• Pat baby’s skin dry gently – don’t rub!
  • Keep in mind that newborn acne is natural, and quite common. Chances are, most people you meet won’t notice it nearly as much as you.

Baby’s Skin in The Summer


For those who have babies at home, summer also means taking further protection measures for the youngest ones of our family. We all love the softness and sweet smell of baby skin, but their skin barrier is thinner than adults, making it way more susceptible (1) and vulnerable to sun exposure during the hot summer months. In this post we’ll share a few important tips on how to protect your baby’s skin during summer, because we know that taking care of your little ones is your priority!

ALSO READ: Dermatologist Advice on Protecting Your Skin for further information.

Protecting your baby’s skin during summer


How to protect newborn baby skin during summer


1. Importance of the shade

Summer heat can be annoying for many people, and babies are not an exception. Babies are highly vulnerable to temperature changes, which is why we need to make sure they are kept cool in summer. Shade should be your new baby’s favourite spot these next hot months!

For infants under 6 months old, it is important not to expose them to direct sunlight, as their skin is too delicate and can get easily sunburned. When outside the house, cover their arms and legs with clothing – if possible light cotton and linen – and should always wear hats with and all-around three -inch brim. For extra protection, consider getting a buggy parasol.

For older babies and children, sun exposure should also be limited, specially when the sun is at its hottest. To protect your baby during summer is also recommendable avoiding sun’s hours of greatest intensity, around 10 am to 4pm. Make sure they wear cool clothes and a hat with a wide brim or a long flap at the back to protect their neck. Infants’ skin is very sensitive and avoiding direct sun to their skin is necessary.

Consult an online dermatologist 24 hours and get an answer on your skin concern.


2. Sunscreen, your new best friend


A bottle of sunscreen should be in your bag at all times during summer months. It has to become your new essential item!

Babies younger than 6 months old are not recommended to use sunscreen, as their skin is still way too delicate (2) (3). Is recommendable to keep them out of direct sunlight, protected by the shade of a tree or an umbrella. However, if full sun exposure is completely unavoidable, apply a minimal amount of high SPF broad-spectrum zinc oxide or titanium dioxide sunscreen to your baby’s face and at the back of his hands (4) (5).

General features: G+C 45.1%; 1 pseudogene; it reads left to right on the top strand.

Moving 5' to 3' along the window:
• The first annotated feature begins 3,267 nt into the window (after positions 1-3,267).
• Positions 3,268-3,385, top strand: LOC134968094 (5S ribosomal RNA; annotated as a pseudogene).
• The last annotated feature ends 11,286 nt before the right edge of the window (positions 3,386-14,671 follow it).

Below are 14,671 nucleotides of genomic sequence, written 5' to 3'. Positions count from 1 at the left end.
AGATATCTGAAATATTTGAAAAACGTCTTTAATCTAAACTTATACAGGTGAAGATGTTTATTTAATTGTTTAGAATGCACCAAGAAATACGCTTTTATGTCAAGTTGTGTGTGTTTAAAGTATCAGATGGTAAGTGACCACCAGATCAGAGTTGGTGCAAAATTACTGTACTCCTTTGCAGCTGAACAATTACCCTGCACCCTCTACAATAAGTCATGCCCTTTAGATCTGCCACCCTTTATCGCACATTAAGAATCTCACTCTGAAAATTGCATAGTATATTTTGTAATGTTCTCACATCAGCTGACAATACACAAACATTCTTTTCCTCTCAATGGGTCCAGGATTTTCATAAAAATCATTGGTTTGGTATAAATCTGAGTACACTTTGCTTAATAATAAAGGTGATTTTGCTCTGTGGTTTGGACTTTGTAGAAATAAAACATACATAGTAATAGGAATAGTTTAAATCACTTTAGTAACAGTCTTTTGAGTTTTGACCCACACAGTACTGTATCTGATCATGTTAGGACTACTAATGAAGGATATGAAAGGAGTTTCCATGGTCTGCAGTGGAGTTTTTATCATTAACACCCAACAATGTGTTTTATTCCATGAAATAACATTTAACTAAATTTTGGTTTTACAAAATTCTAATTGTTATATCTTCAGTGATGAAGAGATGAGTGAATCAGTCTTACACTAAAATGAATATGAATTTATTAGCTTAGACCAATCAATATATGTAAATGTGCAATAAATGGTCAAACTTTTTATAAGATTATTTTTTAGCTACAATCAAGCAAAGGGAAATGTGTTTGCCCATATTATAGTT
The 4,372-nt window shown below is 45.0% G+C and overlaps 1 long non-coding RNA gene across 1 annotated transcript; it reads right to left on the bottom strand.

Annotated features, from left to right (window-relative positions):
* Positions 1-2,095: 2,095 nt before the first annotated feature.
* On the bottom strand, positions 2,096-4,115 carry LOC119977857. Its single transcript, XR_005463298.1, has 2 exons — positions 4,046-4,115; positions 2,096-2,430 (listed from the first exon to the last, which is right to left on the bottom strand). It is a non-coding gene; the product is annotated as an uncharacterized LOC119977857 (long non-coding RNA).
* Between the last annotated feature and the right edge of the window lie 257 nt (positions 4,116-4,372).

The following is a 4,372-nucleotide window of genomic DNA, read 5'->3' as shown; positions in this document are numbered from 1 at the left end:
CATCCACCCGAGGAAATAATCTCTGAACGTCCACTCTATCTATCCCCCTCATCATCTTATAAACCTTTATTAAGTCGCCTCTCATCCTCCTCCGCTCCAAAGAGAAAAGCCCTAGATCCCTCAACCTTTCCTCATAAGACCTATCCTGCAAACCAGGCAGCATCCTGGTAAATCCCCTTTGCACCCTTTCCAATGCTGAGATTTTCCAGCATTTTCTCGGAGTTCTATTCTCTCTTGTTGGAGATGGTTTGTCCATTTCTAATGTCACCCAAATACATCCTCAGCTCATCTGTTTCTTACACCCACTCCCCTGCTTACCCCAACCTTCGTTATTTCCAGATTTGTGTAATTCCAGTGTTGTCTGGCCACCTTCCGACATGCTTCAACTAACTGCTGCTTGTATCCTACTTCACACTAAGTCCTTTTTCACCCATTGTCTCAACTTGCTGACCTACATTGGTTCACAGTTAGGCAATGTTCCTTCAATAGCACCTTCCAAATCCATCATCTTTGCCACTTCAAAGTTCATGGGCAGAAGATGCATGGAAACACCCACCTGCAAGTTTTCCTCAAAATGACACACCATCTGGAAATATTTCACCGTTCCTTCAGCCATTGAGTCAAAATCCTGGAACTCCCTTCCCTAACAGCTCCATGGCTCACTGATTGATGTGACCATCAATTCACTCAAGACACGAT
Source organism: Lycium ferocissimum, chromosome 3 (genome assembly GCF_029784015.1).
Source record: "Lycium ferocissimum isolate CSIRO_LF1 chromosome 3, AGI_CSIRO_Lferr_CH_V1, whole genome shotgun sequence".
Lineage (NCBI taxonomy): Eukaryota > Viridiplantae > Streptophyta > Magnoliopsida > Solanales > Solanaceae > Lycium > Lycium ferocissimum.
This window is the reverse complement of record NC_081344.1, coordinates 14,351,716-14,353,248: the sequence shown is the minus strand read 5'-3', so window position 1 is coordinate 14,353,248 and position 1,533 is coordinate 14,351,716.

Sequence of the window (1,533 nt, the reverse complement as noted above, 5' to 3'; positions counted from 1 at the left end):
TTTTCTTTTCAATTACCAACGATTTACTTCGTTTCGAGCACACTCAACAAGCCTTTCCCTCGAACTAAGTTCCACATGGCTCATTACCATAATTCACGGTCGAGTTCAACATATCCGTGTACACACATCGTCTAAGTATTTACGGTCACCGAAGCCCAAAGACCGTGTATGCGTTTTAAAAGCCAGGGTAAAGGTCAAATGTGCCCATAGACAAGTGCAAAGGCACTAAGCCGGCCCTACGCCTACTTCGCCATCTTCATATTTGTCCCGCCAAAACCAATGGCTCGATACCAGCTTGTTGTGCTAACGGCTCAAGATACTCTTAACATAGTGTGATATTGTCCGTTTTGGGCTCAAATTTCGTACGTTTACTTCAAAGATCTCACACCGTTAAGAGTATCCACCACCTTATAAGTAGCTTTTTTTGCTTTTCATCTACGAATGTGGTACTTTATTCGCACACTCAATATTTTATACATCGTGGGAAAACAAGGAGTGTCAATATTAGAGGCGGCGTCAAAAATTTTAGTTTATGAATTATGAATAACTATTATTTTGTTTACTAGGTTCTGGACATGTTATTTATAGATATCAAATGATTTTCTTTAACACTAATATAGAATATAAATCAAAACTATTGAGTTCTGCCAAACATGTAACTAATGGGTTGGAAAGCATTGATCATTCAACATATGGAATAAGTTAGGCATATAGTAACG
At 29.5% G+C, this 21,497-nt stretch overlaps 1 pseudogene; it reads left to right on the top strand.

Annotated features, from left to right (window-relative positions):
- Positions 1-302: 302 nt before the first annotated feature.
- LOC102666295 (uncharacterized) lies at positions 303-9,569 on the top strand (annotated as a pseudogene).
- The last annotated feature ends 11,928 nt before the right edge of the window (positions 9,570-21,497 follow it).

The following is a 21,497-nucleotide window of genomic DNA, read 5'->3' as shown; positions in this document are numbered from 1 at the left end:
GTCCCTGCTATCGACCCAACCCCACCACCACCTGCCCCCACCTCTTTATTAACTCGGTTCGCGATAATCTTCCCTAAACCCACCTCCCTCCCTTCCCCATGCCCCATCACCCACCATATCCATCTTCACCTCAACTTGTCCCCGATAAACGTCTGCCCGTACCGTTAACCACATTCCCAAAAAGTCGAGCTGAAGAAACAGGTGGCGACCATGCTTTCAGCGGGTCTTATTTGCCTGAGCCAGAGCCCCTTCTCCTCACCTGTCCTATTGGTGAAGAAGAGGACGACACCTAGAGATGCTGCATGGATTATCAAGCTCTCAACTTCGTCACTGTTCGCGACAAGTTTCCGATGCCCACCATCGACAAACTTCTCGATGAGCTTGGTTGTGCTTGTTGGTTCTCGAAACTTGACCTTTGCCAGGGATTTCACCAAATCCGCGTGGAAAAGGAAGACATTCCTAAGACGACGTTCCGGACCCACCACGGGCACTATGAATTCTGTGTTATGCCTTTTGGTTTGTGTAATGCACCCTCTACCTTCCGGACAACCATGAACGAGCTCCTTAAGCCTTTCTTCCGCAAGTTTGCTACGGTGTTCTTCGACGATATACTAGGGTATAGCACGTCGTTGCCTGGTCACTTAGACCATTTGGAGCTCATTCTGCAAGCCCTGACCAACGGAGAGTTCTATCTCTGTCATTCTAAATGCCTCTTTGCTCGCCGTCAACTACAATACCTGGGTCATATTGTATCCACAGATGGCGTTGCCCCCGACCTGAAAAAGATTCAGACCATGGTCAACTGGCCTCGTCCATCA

Babies over six months old should have sunscreen applied every few hours, specially after going swimming. Choose a sunscreen with high SPF, preferably over 50+, to avoid getting sunburns that can cause eczemas. Cover all your little one and don’t forget any part of their tiny body. For young children, you can even make a game out of it!

3. Keep them hydrated


Who doesn’t enjoy a fresh cold glass of water after being outside on a hot summer day? It is extremely important to keep our little ones hydrated all day long (6) . Make sure that, whatever drink they are having (breastmilk, water, juice…), they have lots of it! (7)

For those older babies, having some fresh fruit such as melon or strawberries can also be a good way to keep them hydrated and cool. Also, it can be a good idea to carry a spray with water in your bag to refresh them and soothe the skin whenever is needed.

Consult an online dermatologist 24 hours and get an answer on your skin concern.


Consult an Online Dermatologist


If you’re worried about your baby’s skin and you have noticed something similar to the images in this post, chat to a dermatologist. We know this usually takes a long time but it couldn’t be more simple if you use our online dermatologist service. Simply send in an image anonymously as we’ll do the rest!